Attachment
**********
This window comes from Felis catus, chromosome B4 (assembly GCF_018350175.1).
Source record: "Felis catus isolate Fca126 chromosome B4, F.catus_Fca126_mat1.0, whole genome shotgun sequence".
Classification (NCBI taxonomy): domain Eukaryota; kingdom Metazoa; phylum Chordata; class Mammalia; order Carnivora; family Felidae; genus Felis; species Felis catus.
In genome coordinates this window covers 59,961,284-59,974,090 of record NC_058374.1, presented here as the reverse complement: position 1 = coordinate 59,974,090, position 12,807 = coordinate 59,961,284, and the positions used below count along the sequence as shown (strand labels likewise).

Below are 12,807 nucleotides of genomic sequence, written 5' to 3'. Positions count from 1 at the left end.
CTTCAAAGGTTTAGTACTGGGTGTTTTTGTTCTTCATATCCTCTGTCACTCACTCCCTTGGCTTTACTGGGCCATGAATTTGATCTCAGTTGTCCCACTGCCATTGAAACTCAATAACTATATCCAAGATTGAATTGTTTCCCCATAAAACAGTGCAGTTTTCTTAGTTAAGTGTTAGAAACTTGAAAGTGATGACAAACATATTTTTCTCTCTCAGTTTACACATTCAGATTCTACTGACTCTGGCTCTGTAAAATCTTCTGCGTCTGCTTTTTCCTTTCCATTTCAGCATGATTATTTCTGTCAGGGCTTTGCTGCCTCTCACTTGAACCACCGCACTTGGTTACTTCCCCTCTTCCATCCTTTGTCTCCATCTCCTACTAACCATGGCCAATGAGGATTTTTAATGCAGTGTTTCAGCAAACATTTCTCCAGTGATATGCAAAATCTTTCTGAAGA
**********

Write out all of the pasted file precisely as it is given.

This window comes from Felis catus, chromosome B4 (assembly GCF_018350175.1).
Source record: "Felis catus isolate Fca126 chromosome B4, F.catus_Fca126_mat1.0, whole genome shotgun sequence".
Classification (NCBI taxonomy): domain Eukaryota; kingdom Metazoa; phylum Chordata; class Mammalia; order Carnivora; family Felidae; genus Felis; species Felis catus.
In genome coordinates this window covers 59,961,284-59,974,090 of record NC_058374.1, presented here as the reverse complement: position 1 = coordinate 59,974,090, position 12,807 = coordinate 59,961,284, and the positions used below count along the sequence as shown (strand labels likewise).

Below are 12,807 nucleotides of genomic sequence, written 5' to 3'. Positions count from 1 at the left end.
CTTCAAAGGTTTAGTACTGGGTGTTTTTGTTCTTCATATCCTCTGTCACTCACTCCCTTGGCTTTACTGGGCCATGAATTTGATCTCAGTTGTCCCACTGCCATTGAAACTCAATAACTATATCCAAGATTGAATTGTTTCCCCATAAAACAGTGCAGTTTTCTTAGTTAAGTGTTAGAAACTTGAAAGTGATGACAAACATATTTTTCTCTCTCAGTTTACACATTCAGATTCTACTGACTCTGGCTCTGTAAAATCTTCTGCGTCTGCTTTTTCCTTTCCATTTCAGCATGATTATTTCTGTCAGGGCTTTGCTGCCTCTCACTTGAACCACCGCACTTGGTTACTTCCCCTCTTCCATCCTTTGTCTCCATCTCCTACTAACCATGGCCAATGAGGATTTTTAATGCAGTGTTTCAGCAAACATTTCTCCAGTGATATGCAAAATCTTTCTGAAGA